Neuromuscular Disorders

There is a range of different Neuromuscular disorders but they all involve a disconnect between the muscular system and the nervous system that is responsible for their proper function. This form of disorder can be highly disabling in more advanced cases and can lead to significantly reduced quality of life.

However, new studies have shown that although the prevalence of neuromuscular disorders is increasing year over year, the mortality rate is steadily declining. This means that related conditions are being treated more effectively and the survival rate is showing signs of improvement. The specialists at the Arizona Institute of Neurology & Polysomnography have years of experience helping our patients manage neuromuscular disorders.

What are Neuromuscular Disorders?

Neuromuscular disorders affect the function of your muscles and are due to problems with the health of your peripheral nervous system and how those nerves interact with your muscles.

Some of the more familiar neuromuscular disorders include:

  • Diabetic neuropathy, which is nerve damage caused by diabetes
  • Amyotrophic lateral sclerosis (ALS or Lou Gehrig’s disease), a motor neuron disease that destroys the cells controlling voluntary muscle activity
  • Small fiber neuropathy, which affects the nerve endings of your skin
  • Autonomic neuropathies, which affects the nerves controlling your heart function, blood pressure, body temperature, and digestion
  • Hereditary muscular disorders such as muscular dystrophy
  • Myasthenia gravis, which causes communication problems between nerves and muscles

What are the Symptoms of Neuromuscular Disorders?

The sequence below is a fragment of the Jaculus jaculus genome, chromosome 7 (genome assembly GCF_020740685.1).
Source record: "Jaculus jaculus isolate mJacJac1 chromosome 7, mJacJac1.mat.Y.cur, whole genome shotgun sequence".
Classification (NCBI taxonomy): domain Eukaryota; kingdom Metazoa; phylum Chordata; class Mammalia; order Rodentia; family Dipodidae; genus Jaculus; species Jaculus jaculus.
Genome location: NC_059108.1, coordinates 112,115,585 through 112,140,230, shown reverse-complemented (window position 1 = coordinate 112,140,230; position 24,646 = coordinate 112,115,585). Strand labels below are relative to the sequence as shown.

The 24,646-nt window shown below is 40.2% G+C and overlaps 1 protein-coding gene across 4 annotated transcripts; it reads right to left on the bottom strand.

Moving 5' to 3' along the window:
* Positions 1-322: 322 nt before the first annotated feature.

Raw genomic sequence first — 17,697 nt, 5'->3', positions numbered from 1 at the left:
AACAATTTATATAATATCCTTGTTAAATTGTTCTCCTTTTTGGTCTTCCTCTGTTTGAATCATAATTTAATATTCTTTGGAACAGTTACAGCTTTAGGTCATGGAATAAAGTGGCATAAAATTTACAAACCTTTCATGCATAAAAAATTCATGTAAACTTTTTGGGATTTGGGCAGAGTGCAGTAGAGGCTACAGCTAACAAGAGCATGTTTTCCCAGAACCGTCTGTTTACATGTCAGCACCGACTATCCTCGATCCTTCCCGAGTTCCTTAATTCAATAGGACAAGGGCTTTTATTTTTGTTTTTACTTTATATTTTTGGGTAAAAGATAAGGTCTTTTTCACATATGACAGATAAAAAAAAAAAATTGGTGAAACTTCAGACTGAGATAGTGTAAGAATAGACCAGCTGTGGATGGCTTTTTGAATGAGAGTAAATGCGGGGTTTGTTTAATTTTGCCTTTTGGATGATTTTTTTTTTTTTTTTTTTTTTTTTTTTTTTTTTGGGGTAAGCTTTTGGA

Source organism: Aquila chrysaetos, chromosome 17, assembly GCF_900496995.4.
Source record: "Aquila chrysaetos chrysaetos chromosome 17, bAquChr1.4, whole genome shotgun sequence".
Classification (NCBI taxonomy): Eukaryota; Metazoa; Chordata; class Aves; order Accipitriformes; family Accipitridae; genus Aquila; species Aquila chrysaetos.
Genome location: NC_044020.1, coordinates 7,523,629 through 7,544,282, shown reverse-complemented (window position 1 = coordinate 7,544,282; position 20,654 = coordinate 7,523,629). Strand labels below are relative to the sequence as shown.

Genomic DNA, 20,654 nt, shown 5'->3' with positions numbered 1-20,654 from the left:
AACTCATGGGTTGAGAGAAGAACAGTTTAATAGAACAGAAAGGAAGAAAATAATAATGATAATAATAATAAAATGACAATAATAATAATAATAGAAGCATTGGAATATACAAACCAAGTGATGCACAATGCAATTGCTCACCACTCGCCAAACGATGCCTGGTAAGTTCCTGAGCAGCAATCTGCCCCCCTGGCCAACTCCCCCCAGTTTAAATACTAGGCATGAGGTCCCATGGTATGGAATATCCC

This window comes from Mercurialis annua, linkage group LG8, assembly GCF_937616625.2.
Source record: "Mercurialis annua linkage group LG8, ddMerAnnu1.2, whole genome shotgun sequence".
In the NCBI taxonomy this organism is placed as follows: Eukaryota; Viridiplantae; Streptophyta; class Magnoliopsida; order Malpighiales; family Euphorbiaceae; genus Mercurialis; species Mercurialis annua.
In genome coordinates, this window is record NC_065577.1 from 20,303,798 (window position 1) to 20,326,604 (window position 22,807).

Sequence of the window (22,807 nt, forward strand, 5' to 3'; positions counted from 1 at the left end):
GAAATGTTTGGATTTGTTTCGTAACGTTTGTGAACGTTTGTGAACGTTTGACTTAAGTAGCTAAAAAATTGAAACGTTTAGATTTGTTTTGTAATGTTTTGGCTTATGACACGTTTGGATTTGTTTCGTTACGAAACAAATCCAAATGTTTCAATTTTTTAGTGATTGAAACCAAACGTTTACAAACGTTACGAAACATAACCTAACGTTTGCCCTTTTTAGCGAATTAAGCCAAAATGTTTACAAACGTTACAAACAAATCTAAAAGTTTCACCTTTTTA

Symptoms vary widely, depending on the type of disorder you have and where the damaged nerves and muscles are located. The one symptom all have in common, however, is progressive muscle weakness and muscle fatigue that can eventually threaten your ability to digest food, walk, or breathe. Otherwise, symptoms common to neuromuscular disorders may include:

  • Muscle twitching, cramps, aches, and pains
  • Muscle loss (atrophy)
  • Tingling, numbness, burning pain in the region affected by small fiber neuropathy, often your hands and feet
  • Balance issues
  • Problems moving
  • Droopy eyelids, often seen in myasthenia gravis
  • Double or blurred vision
  • Difficulty swallowing
  • Trouble breathing

What to Expect From Neuromuscular Disorder Treatment?

Your evaluation at the Arizona Institute of Neurology and Polysomnography starts with a thorough exam, a careful review of your medical history, and a detailed discussion of your symptoms. Depending on the exam findings and your symptoms, Dr. Khan may recommend several diagnostic studies, including:

  • Blood tests to check for elevated enzymes and other abnormalities
  • Electromyography (EMG) to record the electrical activity of your muscle
  • Nerve conduction studies, which reveal how well signals travel from your nerves to your muscles
  • Muscle biopsy to examine a sample of your muscle tissue under a microscope
  • Magnetic resonance imaging (MRI) scan of the brain and spinal cord

Treatment goals include relieving your symptoms, delaying the progression of the disease, and enhancing your quality of life through medications, physical therapy, and occupational therapy. Dr. Khan may also recommend lifestyle changes such as an improved diet to boost your nutritional status.

Ready To Learn More About Neuromuscular Disorders?

If you have any questions or would like to learn more about treatment options, schedule your evaluation today with Dr. Khan at the Arizona Institute of Neurology and Polysomnography. Call or book an appointment online today to get started!

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